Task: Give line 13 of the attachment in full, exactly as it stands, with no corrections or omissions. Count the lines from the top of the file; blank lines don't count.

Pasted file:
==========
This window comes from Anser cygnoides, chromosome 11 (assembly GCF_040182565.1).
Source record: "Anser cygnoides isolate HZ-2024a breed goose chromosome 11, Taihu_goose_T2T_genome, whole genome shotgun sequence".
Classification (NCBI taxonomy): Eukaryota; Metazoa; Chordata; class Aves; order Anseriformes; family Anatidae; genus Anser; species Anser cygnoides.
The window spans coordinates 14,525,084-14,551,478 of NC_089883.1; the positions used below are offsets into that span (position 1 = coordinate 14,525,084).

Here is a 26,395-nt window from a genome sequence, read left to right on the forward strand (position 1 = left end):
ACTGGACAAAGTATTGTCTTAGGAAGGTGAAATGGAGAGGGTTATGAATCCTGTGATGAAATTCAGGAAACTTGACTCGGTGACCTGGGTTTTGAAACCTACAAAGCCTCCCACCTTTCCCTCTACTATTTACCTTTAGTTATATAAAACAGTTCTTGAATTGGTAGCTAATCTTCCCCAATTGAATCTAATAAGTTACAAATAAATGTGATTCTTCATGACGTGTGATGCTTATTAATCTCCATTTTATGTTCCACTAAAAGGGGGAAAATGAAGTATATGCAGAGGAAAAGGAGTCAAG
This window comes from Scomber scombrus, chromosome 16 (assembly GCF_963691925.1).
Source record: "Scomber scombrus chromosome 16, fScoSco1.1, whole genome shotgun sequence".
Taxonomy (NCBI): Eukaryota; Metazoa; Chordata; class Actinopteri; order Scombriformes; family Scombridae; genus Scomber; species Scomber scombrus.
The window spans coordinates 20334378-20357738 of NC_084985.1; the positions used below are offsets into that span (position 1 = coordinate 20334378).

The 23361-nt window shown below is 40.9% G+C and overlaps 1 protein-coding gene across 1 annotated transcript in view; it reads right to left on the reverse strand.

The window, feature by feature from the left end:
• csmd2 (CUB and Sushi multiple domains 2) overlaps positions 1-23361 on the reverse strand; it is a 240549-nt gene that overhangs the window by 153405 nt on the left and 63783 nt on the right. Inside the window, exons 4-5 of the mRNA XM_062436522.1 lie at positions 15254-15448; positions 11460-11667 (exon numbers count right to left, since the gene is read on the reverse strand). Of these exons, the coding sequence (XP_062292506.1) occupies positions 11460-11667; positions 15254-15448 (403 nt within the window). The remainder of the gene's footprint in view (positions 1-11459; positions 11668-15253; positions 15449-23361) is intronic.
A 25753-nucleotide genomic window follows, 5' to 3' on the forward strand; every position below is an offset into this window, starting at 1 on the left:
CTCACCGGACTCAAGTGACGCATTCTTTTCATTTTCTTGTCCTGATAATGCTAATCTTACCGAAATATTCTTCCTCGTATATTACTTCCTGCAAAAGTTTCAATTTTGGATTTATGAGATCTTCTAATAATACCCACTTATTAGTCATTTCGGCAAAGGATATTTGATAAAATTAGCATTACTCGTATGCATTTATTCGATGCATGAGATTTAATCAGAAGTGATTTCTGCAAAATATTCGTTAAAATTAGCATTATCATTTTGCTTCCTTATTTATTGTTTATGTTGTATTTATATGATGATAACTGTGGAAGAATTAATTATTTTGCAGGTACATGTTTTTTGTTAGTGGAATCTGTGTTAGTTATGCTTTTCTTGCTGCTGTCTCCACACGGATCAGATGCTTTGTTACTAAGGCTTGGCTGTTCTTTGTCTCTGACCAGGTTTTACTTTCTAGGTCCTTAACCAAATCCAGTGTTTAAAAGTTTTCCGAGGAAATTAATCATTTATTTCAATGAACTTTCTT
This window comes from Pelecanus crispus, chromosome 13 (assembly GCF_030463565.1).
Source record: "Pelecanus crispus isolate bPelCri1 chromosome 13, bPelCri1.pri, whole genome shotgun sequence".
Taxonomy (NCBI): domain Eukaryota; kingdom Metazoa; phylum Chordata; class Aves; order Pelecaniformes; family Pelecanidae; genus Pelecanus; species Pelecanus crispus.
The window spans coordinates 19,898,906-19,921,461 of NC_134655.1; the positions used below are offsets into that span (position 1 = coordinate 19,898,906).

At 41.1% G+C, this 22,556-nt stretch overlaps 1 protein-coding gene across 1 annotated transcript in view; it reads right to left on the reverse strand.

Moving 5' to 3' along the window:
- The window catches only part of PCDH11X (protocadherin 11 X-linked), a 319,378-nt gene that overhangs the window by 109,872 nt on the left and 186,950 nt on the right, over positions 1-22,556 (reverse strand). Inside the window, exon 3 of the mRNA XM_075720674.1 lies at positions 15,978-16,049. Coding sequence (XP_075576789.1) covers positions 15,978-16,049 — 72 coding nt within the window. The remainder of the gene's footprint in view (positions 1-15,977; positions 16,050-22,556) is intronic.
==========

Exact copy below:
• csmd2 (CUB and Sushi multiple domains 2) overlaps positions 1-23361 on the reverse strand; it is a 240549-nt gene that overhangs the window by 153405 nt on the left and 63783 nt on the right. Inside the window, exons 4-5 of the mRNA XM_062436522.1 lie at positions 15254-15448; positions 11460-11667 (exon numbers count right to left, since the gene is read on the reverse strand). Of these exons, the coding sequence (XP_062292506.1) occupies positions 11460-11667; positions 15254-15448 (403 nt within the window). The remainder of the gene's footprint in view (positions 1-11459; positions 11668-15253; positions 15449-23361) is intronic.